NASA Discovered a ‘Disturbing’ Glacier Hole Two-Thirds the Size of Manhattan

A new study from NASA’s Jet Propulsion Laboratory found that 14 billion tons of ice have almost entirely disappeared from Thwaites Glacier in the last three years.
NASA Satellites Found a Massive Hole In the Antarctic's Thwaites Glacier
Thwaites Glacier. Image: NASA Jet Propulsion Laboratory

Climate change is wreaking havoc in Earth’s remotest corners. At the Thwaites Glacier in Antarctica, scientists found a massive cavity—roughly two-thirds the area of Manhattan—that has been growing in the ice for decades.

The hole lurks beneath the surface of the Florida-size glacier and measures 1,000 feet from top to bottom, scientists said in a study published on Wednesday in Science Advances. The study was led by researchers from NASA's Jet Propulsion Laboratory, the University of California Irvine, the German Aerospace Center, and France’s University Grenoble Alpes.


The cavity was revealed by data from NASA’s Operation IceBridge and spaceborne radar projects that documented Thwaites’ behavior between 1992 and 2017.

Pietro Milillo, a radar scientist at NASA’s Jet Propulsion Laboratory and lead author on the study, called it a “disturbing discovery.”

“This hole is big enough to have contained 14 billion tons of ice,” Milillo told Motherboard in an email. “To compare these numbers on a human scale, 1 billion tons is the water consumption of the City of Los Angeles in one year.”

Illustration of Thwaites Glacier in Antarctica.

Illustration of Thwaites Glacier in Antarctica. Image: NASA Jet Propulsion Laboratory

Antarctic researchers have known about Thwaites’ “weak underbelly” for decades. Even so, the authors suspect the cavity’s size and melt rate have been underestimated by previous models.

The glacier’s runoff is responsible for up to 10 percent of annual global sea level rise, according to estimates from the National Science Foundation. If Thwaites melted entirely, the world’s oceans could rise by nearly two feet.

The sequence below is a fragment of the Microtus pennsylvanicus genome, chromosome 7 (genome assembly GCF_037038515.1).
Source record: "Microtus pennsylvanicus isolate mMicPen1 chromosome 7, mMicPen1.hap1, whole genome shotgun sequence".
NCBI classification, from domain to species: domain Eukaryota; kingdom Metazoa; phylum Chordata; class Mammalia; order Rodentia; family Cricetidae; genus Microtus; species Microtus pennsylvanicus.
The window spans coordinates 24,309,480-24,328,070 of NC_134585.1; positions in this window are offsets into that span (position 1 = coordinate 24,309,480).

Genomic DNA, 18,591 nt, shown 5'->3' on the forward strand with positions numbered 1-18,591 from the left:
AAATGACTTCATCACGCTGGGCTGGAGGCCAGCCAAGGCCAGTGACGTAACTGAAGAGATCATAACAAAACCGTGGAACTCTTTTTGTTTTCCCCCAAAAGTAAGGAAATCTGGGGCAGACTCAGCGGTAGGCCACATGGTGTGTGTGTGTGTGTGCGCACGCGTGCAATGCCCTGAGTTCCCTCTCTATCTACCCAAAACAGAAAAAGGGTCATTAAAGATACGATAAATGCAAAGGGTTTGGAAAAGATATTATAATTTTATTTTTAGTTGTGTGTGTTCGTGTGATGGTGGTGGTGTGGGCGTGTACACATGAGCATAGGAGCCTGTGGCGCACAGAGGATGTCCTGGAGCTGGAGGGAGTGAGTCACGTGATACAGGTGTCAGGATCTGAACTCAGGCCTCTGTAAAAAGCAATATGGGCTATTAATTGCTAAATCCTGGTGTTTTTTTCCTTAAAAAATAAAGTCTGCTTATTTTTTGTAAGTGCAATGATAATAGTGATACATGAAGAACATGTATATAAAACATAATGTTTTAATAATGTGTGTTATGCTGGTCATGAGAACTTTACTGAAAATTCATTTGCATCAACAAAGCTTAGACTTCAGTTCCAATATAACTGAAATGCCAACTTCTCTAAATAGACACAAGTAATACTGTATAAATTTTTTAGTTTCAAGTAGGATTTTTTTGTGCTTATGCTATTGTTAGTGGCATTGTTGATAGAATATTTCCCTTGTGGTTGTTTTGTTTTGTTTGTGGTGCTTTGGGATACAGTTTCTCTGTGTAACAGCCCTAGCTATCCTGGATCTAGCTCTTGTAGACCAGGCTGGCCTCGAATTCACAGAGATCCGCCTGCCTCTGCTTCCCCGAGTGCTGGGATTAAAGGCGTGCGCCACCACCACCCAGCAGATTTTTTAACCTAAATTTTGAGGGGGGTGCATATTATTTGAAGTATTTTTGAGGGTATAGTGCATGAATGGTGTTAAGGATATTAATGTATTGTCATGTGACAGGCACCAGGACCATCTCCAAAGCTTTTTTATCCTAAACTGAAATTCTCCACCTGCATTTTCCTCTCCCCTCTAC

Tracking ice loss is no simple feat. Antarctic glaciers are often too big and too isolated to accurately measure from the ground.

Instead, the team used a fleet of low Earth orbit satellites and planes equipped with ice-penetrating radar to monitor Thwaites over time. What this revealed was “different mechanisms of retreat,” Milillo said.

Where the cavity looms on the glacier’s western front, its grounding line—the point where Thwaites affixes to the continental shelf—has been detaching from the bedrock at a rate of 0.4 to 0.5 miles per year since 1992, according to the study.


The cycle is perpetuated as the hole grows; as more water and heat get trapped beneath the ice, the faster it melts. Most of the 14 billion tons of ice disappeared within the last three years, according to the study.

To the east, Thwaites’ grounding line recedes through small channels, “like fingers reaching beneath the glacier to melt it from below,” Milillo described. Here, the rate of retreat has quickened from 0.4 miles a year between 1992 and 2011 to 0.8 miles a year from 2011 to 2017. (However, Thwaites’ western region is still melting faster than its eastern one.)

Plenty of things are responsible for the retreat, such as topography, thinning ice, and melt brought on by masses of warm, salty ocean water. “Ice-ocean interactions are more complex than previously understood,” Milillo said.

American and British science agencies recently embarked on a five year expedition to Thwaites, in an effort to better understand its terrifying potential for sea level rise on a massive scale.

"How much, how fast? That's our mantra,” Robert Larter, a scientist with the British Antarctic Survey, told BBC News on Wednesday. “These are the questions we're asking about Thwaites.”

Thwaites connects to the West Antarctic ice sheet which has also lost ice at an unprecedented pace. Separate research suggests that large swaths have retreated to “the point of no return,” and the whole West Antarctic ice sheet could raise global sea levels by 10 feet.

In the near future, Mililo expects that a new generation of satellites “will be capable of providing more accurate and more frequent measurements over the entire Antarctica and Greenland.”